The lack of clarity around the responsibilities discharged by Public Health England with respect to the Tobacco and Related Products Regulations 2016 raises the risk of poor compliance by business and enforcement gaps in the Government’s response. I therefore ask the Minister to urgently provide clarity on where these functions will sit and provide assurances that public health experts will continue to have oversight of this process and that the population impacts of these products can be properly considered and effective advice provided to Ministers.

However, the current system is far from perfect and the change brought about by leaving the EU and reforming our public health system creates an opportunity to make improvements. In 2018, Philip Morris International reported that it had spent $4.5 billion since 2008 developing smokeless tobacco products. It currently costs producers £200 to submit a notification of a novel tobacco product. The low fees inevitably mean that the system is underresourced. Fees should be set that allow for products to be independently tested and assessed. Will the Minister consider making such changes to improve the effectiveness of the system?

But what of the role of Public Health England, which currently provides advice on tobacco and nicotine? Its role in these matters extends beyond the issue of novel tobacco products: it also played a key role in generating the evidence needed to effectively review these regulations.

In the House on 14 September 2016, the noble Lord, Lord Prior, said:

“The Government will continue to monitor and develop this evidence base, adapting policy accordingly, to ensure that policy on e-cigarettes best supports the protection and improvement of public health.”—[Official Report, 14/9/16; col. 1537.]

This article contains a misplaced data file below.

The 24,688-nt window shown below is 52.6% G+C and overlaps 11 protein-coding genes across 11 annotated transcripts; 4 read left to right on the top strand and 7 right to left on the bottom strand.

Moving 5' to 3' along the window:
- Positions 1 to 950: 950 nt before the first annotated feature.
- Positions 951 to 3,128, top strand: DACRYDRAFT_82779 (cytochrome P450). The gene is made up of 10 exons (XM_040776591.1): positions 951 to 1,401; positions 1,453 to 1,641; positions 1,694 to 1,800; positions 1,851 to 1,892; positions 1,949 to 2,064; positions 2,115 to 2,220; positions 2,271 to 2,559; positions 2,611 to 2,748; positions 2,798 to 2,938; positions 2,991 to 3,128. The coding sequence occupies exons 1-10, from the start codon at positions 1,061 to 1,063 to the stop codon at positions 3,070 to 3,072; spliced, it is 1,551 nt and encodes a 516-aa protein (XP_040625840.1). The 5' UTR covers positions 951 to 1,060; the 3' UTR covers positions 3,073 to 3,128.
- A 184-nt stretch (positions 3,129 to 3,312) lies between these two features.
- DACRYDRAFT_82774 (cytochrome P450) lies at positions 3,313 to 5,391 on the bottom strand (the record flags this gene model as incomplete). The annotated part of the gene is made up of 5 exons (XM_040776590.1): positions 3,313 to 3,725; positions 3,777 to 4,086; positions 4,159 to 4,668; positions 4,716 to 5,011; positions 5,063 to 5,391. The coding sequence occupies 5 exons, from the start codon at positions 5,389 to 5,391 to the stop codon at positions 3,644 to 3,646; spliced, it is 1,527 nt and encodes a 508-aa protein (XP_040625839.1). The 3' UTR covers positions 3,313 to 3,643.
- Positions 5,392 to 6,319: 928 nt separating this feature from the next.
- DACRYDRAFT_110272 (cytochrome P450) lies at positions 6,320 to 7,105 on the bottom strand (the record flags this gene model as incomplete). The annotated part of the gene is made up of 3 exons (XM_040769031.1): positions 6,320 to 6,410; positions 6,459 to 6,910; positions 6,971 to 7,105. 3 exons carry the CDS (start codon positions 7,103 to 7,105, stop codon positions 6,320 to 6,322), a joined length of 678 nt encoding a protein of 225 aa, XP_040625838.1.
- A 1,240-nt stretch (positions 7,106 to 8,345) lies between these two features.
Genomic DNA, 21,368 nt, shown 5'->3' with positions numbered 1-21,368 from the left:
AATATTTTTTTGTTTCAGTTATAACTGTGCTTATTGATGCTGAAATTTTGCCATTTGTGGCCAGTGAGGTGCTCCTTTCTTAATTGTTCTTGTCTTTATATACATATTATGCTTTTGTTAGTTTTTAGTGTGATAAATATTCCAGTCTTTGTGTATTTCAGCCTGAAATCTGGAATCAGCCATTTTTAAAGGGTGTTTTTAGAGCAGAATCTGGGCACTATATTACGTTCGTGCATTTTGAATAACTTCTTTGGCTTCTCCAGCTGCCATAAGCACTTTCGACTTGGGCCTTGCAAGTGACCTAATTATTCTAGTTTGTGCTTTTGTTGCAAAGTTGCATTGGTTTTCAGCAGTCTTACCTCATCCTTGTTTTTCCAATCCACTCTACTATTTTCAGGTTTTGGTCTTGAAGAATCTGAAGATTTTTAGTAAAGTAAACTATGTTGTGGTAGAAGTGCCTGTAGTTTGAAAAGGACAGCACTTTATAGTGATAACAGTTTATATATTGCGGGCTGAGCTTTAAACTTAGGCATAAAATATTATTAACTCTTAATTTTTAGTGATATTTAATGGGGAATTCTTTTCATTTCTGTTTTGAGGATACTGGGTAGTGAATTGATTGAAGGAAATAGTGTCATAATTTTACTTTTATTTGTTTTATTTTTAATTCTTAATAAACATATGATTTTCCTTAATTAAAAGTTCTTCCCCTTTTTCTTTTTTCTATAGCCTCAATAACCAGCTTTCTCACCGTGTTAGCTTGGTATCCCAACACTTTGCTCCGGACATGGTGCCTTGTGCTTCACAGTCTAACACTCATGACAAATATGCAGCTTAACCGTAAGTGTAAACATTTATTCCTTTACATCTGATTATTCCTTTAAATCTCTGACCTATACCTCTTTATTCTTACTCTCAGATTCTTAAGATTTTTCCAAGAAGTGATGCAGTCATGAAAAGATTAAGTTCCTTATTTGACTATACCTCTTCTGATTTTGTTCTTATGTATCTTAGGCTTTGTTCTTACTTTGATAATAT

What steps have been taken? This work has been undertaken by Public Health England in the interim years through a series of world-class reports that were commissioned from experts. We have been provided with a solid foundation of evidence on which to review the impact of regulations, as well as policy advice for front-line staff on how to respond to this fast-moving area of public health. Again, I ask the Minister: where will these vital functions go in the future? Will there be evidence reviews into the impacts of e-cigarettes?

My key point on the impact of leaving the EU on these regulatory changes relates to flavoured tobacco. All characterising flavours for tobacco, bar menthol, were banned across the EU from May 2017, when menthol products were given a further three years to comply. Ahead of the ban for menthol coming into force in May, Imperial Tobacco launched a new green filter product range. Retailers were encouraged to stock this range, which allowed them to retain menthol customers. Accusations have been made that these products still have a characterising flavour of menthol. Japan Tobacco has similarly been accused of developing products that break the rule banning characterising flavours.

However, determining whether or not a flavour is characterising requires expert analysis. This is currently the responsibility of an independent advisory panel, set up by the EU to assist member states and the Commission in determining whether or not a tobacco product has a characterising flavour. Following our exit from the EU, it will be for Public Health England, as the competent authority, to take on this function. However, with Public Health England due to be abolished in spring 2021, which body will take over this function? I would be grateful if the Minister could provide further details on this.

Before we conclude this debate, it is worth taking a look at the effect of the legislation on Northern Ireland, which has been used to working with the Republic. Tobacco products came freely across the border, as did many other products. I sit on the environment Select Committee and we have spent many sessions looking at how the Republic and Northern Ireland will work next year. Much has been said about warning photographs in this debate, so I will not pursue that particular area. However, looking 10 or 20 years hence, I wonder what will be made of this decision, and others like it in all areas of trade in Northern Ireland. I also worry whether, in the end, Northern Ireland will acknowledge that the situation it finds itself in is untenable and decidej to leave the union. As a unionist, I would be hugely sad about that, but I really would understand. Time will tell.